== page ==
subsequently have become better

Lyceum, Edinburgh

There is an autumnal, Remembrance Day, timeliness to the Royal Lyceum’s Hamlet. Gregory Smith's monumentally impressive set creates an austere civlc palace at the end of the First World War. Two memorial statues, heads bowed and faceless, of unknown soldiers, and a looming statue, suggesting a memory already depersonalised, of the dead King. overlook the proceedings.

Carved on marble wall panels, the roll-call of the dead are the ‘words, words, words’ which are the constant background to this Prince's agonies. Effectively highlighting the theme of remembrance in Shakespeare’s play (what are our responsibilites to the dead?) Hugh Hodgart's production, on more than a few occasions, hovers on the brink oi a very interesting



interpretation. Polonlus is played by

Tom Watson not as a bumbling old man

but merely as a civil servant in a bureaucracy capable of sending hundreds of thousands of young men to

1 their deaths in war. Patricia Ross in a

performance of Dallasesque style is an almost absurdly young Gertrude suggesting a decadent postwar society as unwilling to accept family responsibilities as it is unwilling to accept responsibility for the war.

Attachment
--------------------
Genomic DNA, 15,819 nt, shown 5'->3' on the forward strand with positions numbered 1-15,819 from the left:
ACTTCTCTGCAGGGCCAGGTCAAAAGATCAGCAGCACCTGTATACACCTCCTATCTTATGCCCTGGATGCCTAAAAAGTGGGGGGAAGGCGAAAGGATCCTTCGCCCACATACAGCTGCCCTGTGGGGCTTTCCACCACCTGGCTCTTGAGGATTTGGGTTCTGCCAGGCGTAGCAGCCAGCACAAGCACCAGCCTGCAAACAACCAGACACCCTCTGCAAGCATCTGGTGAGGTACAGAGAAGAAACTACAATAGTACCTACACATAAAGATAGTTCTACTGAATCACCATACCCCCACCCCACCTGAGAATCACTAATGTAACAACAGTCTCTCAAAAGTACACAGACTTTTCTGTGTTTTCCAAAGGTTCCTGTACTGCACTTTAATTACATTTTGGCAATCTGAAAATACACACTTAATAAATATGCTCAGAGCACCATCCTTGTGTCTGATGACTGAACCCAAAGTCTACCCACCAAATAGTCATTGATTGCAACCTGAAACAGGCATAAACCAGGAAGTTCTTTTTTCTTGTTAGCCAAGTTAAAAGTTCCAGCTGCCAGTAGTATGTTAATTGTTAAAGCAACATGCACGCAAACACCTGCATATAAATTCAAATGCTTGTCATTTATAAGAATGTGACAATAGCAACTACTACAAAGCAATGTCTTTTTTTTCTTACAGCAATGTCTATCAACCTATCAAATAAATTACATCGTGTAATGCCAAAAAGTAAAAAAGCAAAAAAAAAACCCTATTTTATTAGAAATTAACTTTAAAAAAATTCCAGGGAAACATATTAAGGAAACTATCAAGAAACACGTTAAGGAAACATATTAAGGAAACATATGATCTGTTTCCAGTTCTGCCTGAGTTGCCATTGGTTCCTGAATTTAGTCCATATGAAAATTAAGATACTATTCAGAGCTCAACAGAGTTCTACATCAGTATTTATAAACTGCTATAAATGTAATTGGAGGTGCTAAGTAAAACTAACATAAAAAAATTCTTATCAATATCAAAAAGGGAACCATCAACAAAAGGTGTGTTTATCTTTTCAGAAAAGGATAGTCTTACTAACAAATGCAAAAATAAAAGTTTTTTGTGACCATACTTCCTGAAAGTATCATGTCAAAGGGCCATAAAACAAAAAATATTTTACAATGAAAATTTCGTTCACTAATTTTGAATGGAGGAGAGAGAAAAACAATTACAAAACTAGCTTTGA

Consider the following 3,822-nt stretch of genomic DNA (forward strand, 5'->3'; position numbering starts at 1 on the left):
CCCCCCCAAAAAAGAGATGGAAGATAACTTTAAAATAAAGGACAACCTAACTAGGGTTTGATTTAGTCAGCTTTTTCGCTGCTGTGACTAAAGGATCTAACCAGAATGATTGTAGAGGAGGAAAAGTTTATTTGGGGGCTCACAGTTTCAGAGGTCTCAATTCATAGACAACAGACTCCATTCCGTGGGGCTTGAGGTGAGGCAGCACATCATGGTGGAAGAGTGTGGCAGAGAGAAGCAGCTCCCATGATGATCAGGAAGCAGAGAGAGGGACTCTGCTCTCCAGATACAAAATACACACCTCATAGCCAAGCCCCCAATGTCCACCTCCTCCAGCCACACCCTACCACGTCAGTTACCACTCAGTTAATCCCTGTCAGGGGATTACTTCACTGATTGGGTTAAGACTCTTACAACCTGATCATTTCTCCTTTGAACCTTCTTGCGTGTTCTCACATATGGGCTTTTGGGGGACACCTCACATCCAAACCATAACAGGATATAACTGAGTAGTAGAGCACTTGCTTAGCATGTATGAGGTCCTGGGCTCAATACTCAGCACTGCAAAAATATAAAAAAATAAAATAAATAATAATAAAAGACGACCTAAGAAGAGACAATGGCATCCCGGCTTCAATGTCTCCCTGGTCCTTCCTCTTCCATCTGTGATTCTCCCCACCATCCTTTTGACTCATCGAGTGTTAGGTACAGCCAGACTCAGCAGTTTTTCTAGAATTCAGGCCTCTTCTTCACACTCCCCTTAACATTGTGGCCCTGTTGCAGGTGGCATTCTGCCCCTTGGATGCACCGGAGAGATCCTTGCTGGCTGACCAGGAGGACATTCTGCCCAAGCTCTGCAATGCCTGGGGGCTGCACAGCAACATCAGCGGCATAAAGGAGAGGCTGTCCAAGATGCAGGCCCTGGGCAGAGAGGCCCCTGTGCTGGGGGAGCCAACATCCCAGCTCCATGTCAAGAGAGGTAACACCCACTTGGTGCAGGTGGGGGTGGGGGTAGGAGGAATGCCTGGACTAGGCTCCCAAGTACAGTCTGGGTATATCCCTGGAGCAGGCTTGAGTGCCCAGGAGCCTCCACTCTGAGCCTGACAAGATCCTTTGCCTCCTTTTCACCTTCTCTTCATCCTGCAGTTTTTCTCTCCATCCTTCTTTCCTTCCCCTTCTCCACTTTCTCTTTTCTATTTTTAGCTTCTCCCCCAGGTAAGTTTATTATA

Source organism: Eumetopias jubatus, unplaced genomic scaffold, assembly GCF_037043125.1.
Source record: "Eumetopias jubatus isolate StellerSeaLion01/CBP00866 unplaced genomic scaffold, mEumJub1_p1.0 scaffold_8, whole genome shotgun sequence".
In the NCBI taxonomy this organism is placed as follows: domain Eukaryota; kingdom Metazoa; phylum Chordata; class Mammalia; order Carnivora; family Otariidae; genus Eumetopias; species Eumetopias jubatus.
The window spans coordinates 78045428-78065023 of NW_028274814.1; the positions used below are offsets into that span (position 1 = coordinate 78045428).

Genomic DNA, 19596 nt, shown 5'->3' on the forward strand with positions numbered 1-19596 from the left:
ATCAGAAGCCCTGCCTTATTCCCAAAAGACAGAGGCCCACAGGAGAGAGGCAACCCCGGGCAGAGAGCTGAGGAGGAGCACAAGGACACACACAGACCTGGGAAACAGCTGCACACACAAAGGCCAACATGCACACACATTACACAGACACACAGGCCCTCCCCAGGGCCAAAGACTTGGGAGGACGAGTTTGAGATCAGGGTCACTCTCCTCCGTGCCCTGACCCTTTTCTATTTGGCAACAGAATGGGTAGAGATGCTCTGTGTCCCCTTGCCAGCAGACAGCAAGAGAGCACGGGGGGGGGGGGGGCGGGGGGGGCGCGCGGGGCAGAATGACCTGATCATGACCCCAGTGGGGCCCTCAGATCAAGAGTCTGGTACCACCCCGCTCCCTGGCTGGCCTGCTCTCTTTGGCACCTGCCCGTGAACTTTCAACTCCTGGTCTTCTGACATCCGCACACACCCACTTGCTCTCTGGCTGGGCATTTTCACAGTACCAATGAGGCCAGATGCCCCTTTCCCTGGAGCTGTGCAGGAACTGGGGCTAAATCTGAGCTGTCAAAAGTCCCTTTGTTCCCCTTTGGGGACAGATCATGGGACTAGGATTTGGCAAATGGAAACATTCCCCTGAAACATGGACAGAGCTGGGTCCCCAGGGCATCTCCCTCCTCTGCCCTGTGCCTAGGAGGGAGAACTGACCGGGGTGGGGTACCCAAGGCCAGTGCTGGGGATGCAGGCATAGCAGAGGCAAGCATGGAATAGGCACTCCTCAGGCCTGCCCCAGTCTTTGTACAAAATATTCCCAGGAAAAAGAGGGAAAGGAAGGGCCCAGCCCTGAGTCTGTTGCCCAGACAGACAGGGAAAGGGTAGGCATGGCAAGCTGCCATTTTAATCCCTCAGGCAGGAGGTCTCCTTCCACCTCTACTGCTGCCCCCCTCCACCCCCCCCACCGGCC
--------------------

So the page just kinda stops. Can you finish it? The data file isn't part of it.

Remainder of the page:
But how far is the audience supposed to take these images? When Hamlet (Kevin McMonagle) dons his guise of madness he also puts on a flimsy tlapper’s dress; it is the same dress that Ophelia wears when she too is mad. Is this the production's criticism of the frivolous society that followed the war? Intriguing though the possibilities are Hamlet mourns not for a dead King but for a sterile society

in which sexual identity has been confused - the production fails to make its points unequivocally enough. Too

. much is thrown up by the Interpretation

which simply confuses - Freud is impossible to ignore but seems inappropriate here - but the greatest fault is that the actors are given little chance to make anything of the roles. To be or not to he did not work in drag. The last act degenerates completely, even the inventiveness of the ideas deserting a production that begins to look like farce.

ironically, the production reaches otherwise unapproached heights only in the Second Act when it departs from the post warthemes. The mummers play and the dumb show reaction of the watching King and Queen is delightful and spectacularly powerful. (Nigel Biiien)

known for film and television appearances. The one exception may have been the very first